John McCain, presidential candidate, during the Saddleback Church forum sponsored and hosted by Reverend Rick Warren, stated that America was founded on Christian principles. It seems Thomas Jefferson, John Adams and our other Founding Fathers disagree with John McCain, and for good reason.
Prior to 1787, state laws were already on the books which required elected officials to believe in God or be a member of certain churches. The Founding Fathers remedied this in our Constitution and set America on a path which has served our national security well by allowing our citizens and organizations to prosper through protection of diversity and freedom of thought. In their far reaching wisdom, they created for us a nation neither beholden nor accountable to any god.
Article VI: Clause 3 of the Constitution of the United States of America states as follows:
The Senators and Representatives before mentioned, and the Members of the several State Legislatures, and all executive and judicial Officers, both of the United States and of the several States, shall be bound by Oath or Affirmation, to support this Constitution; but no religious Test shall ever be required as a Qualification to any Office or public Trust under the United States.
Our Bill of Rights took this even further:
"Congress shall make no law respecting an establishment of religion, or prohibiting the free exercise thereof; or abridging the freedom of speech, or of the press; or the right of the people peaceably to assemble, and to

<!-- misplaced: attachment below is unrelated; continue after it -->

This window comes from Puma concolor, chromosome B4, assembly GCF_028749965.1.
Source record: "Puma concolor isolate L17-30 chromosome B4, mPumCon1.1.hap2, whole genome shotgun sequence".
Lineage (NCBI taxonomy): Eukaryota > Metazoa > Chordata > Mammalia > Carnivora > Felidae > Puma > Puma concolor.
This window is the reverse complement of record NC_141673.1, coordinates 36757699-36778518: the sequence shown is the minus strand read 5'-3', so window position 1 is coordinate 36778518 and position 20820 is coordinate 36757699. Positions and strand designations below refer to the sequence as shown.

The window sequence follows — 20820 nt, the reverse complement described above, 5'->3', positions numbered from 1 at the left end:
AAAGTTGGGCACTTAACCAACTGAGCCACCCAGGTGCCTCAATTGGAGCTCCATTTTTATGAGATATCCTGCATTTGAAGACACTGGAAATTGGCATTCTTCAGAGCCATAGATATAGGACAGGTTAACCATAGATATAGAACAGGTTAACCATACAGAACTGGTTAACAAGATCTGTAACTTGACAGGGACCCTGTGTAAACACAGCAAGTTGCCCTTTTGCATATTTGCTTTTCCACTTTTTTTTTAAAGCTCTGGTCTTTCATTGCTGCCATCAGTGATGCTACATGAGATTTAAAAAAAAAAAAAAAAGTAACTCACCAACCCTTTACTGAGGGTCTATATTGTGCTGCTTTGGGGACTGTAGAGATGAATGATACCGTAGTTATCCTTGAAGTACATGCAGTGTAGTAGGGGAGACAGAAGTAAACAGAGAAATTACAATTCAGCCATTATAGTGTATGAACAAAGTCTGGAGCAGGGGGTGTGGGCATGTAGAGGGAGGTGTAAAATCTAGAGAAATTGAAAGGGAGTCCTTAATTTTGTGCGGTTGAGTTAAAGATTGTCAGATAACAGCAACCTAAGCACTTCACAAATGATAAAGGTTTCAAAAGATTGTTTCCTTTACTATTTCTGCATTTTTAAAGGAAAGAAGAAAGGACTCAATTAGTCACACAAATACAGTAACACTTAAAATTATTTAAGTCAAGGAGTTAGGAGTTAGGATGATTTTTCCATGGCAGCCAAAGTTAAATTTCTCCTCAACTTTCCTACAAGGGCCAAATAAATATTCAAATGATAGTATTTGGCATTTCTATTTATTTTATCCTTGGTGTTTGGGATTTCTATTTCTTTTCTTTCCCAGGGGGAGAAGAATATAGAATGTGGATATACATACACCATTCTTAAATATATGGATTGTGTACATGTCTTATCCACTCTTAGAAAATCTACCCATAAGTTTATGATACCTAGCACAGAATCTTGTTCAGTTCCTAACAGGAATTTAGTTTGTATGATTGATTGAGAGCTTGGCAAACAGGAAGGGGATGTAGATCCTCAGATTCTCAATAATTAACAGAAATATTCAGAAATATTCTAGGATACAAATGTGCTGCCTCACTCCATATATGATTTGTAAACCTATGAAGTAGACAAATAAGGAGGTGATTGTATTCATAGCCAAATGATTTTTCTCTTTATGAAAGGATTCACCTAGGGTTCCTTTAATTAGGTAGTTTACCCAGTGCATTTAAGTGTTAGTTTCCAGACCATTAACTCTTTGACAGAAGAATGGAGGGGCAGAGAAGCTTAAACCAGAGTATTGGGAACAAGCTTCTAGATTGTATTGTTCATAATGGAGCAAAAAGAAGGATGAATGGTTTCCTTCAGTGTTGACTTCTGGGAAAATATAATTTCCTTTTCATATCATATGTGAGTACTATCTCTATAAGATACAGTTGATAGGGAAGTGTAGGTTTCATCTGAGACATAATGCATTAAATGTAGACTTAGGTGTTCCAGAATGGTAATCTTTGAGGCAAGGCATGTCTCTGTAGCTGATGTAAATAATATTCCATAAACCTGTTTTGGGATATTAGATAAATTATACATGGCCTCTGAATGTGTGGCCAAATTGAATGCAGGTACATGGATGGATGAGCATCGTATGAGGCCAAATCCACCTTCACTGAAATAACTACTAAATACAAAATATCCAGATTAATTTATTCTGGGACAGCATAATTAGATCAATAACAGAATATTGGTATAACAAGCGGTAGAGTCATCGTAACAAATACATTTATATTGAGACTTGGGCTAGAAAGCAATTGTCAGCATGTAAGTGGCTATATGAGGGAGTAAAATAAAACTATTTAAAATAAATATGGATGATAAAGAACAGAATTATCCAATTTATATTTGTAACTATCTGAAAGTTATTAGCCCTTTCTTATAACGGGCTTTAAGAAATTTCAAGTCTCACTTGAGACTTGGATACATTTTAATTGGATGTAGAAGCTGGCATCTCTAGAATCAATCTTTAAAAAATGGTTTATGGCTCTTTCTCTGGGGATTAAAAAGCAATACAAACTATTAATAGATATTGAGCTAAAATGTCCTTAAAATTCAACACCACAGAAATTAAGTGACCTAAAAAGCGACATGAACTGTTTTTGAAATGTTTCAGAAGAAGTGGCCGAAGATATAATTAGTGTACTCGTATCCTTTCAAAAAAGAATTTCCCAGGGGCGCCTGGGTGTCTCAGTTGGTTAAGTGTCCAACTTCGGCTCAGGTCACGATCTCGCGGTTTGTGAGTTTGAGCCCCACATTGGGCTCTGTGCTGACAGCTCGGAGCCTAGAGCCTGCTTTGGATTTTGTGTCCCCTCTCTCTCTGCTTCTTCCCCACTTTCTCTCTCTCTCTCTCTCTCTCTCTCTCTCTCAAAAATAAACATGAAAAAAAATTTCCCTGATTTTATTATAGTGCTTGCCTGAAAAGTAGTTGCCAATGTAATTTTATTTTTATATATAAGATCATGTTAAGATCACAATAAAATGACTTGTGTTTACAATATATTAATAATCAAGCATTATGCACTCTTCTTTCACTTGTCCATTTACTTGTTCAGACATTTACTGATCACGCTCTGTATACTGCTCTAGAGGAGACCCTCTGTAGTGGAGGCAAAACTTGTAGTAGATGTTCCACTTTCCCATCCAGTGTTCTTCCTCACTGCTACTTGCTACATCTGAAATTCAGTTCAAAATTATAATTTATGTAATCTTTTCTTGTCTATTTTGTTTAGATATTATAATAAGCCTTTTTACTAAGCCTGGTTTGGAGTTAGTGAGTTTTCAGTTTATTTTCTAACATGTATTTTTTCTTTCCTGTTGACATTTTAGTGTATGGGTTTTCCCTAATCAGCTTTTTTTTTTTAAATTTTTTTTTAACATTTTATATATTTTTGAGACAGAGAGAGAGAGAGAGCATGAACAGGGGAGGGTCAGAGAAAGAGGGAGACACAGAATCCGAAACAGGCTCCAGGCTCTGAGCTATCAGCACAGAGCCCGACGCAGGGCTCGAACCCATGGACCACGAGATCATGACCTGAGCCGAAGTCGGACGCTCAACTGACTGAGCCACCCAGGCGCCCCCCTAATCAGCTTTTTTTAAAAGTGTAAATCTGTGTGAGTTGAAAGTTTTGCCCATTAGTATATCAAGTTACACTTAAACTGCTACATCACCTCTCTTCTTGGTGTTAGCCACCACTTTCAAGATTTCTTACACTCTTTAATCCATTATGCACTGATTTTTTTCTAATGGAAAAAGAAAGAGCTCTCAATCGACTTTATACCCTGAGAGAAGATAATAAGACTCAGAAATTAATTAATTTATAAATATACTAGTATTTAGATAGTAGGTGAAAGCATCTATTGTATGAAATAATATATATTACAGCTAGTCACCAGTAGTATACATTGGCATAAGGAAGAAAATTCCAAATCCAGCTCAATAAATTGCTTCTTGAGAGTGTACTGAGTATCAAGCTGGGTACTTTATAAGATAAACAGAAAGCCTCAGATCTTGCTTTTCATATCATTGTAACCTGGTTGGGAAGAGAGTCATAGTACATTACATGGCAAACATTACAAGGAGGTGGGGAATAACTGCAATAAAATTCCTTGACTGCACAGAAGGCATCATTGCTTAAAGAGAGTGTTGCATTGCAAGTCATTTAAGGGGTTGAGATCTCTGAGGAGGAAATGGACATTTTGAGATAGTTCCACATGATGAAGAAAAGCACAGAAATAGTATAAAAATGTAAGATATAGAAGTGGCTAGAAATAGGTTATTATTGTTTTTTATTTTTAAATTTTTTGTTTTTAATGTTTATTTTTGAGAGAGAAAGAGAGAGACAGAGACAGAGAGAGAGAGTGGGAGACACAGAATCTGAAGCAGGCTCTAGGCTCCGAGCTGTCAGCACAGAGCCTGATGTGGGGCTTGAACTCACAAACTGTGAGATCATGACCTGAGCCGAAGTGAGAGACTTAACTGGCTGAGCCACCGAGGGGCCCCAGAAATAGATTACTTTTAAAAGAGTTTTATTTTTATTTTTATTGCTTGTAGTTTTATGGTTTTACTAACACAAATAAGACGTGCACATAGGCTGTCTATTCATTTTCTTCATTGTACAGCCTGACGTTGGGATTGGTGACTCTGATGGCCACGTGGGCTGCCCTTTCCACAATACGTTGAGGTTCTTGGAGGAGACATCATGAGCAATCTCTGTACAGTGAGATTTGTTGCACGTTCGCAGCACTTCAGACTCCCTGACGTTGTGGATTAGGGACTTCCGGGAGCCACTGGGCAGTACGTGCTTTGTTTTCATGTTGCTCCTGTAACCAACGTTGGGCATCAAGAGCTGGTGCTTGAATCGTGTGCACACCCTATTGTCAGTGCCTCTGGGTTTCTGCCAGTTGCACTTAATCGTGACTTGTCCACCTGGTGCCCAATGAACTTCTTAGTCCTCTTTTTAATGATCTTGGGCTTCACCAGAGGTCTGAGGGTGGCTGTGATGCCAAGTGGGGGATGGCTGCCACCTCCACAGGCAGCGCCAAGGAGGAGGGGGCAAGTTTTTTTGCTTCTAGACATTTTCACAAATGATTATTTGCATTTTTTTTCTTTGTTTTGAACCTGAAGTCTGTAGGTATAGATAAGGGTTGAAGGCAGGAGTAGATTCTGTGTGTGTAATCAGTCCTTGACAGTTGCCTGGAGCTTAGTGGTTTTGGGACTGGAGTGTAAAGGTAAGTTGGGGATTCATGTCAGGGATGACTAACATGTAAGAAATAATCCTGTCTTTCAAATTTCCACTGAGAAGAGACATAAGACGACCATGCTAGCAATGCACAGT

petition the government for a redress of grievances."
Thomas Jefferson on the Virginia Statute for Religious Freedom, the precursor to the First Amendment:
"Where the preamble declares, that coercion is a departure from the plan of the holy author of our religion, an amendment was proposed by inserting "Jesus Christ," so that it would read "A departure from the plan of Jesus Christ, the holy author of our religion;" the insertion was rejected by the great majority, in proof that they meant to comprehend, within the mantle of its protection, the Jew and the Gentile, the Christian and Mohammedan, the Hindoo and Infidel of every denomination."
Jefferson also referred to the First Amendment directly as a "wall of separation between church and State."
Not ten years hence, in the Treaty of Tripoli, John Adams stated:
"As the Government of the United States of America is not, in any sense, founded on the Christian religion; as it has in itself no character of enmity against the laws, religion, or tranquility, of Musselmen; and as the
said States never have entered into any war or act of hostility against any Mehomitan nation, it is declared by the parties that no pretext arising from religious opinions shall ever produce an interruption of the harmony
existing between the two countries."
Thomas Jefferson, along with our other Founding Fathers understood full well that if we allow any one religion to become the law of the land that any religion could do the same. John McCain's failure or refusal to see this is a national security issue, one that men far wiser than he foresaw over two hundred years ago.